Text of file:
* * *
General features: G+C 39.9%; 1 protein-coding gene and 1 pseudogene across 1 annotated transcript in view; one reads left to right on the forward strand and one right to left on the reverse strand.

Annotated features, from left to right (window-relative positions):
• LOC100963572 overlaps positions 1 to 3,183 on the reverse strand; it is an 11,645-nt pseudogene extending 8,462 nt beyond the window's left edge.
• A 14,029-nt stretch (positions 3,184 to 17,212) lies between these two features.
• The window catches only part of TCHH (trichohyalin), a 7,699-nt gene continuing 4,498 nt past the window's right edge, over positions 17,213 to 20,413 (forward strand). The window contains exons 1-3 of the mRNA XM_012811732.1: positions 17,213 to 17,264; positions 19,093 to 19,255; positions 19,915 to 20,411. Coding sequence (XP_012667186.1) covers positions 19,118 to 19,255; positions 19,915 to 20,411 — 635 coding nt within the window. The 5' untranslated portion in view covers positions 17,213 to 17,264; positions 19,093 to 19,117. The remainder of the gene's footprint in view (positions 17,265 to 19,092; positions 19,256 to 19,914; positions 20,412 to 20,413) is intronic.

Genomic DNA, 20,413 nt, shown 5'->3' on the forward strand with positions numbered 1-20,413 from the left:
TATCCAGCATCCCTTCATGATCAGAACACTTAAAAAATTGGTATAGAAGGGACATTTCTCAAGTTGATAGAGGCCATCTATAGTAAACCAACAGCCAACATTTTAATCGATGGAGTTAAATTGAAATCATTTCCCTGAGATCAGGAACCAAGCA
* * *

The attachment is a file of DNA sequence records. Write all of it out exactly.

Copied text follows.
General features: G+C 39.9%; 1 protein-coding gene and 1 pseudogene across 1 annotated transcript in view; one reads left to right on the forward strand and one right to left on the reverse strand.

Annotated features, from left to right (window-relative positions):
• LOC100963572 overlaps positions 1 to 3,183 on the reverse strand; it is an 11,645-nt pseudogene extending 8,462 nt beyond the window's left edge.
• A 14,029-nt stretch (positions 3,184 to 17,212) lies between these two features.
• The window catches only part of TCHH (trichohyalin), a 7,699-nt gene continuing 4,498 nt past the window's right edge, over positions 17,213 to 20,413 (forward strand). The window contains exons 1-3 of the mRNA XM_012811732.1: positions 17,213 to 17,264; positions 19,093 to 19,255; positions 19,915 to 20,411. Coding sequence (XP_012667186.1) covers positions 19,118 to 19,255; positions 19,915 to 20,411 — 635 coding nt within the window. The 5' untranslated portion in view covers positions 17,213 to 17,264; positions 19,093 to 19,117. The remainder of the gene's footprint in view (positions 17,265 to 19,092; positions 19,256 to 19,914; positions 20,412 to 20,413) is intronic.

Genomic DNA, 20,413 nt, shown 5'->3' on the forward strand with positions numbered 1-20,413 from the left:
TATCCAGCATCCCTTCATGATCAGAACACTTAAAAAATTGGTATAGAAGGGACATTTCTCAAGTTGATAGAGGCCATCTATAGTAAACCAACAGCCAACATTTTAATCGATGGAGTTAAATTGAAATCATTTCCCTGAGATCAGGAACCAAGCA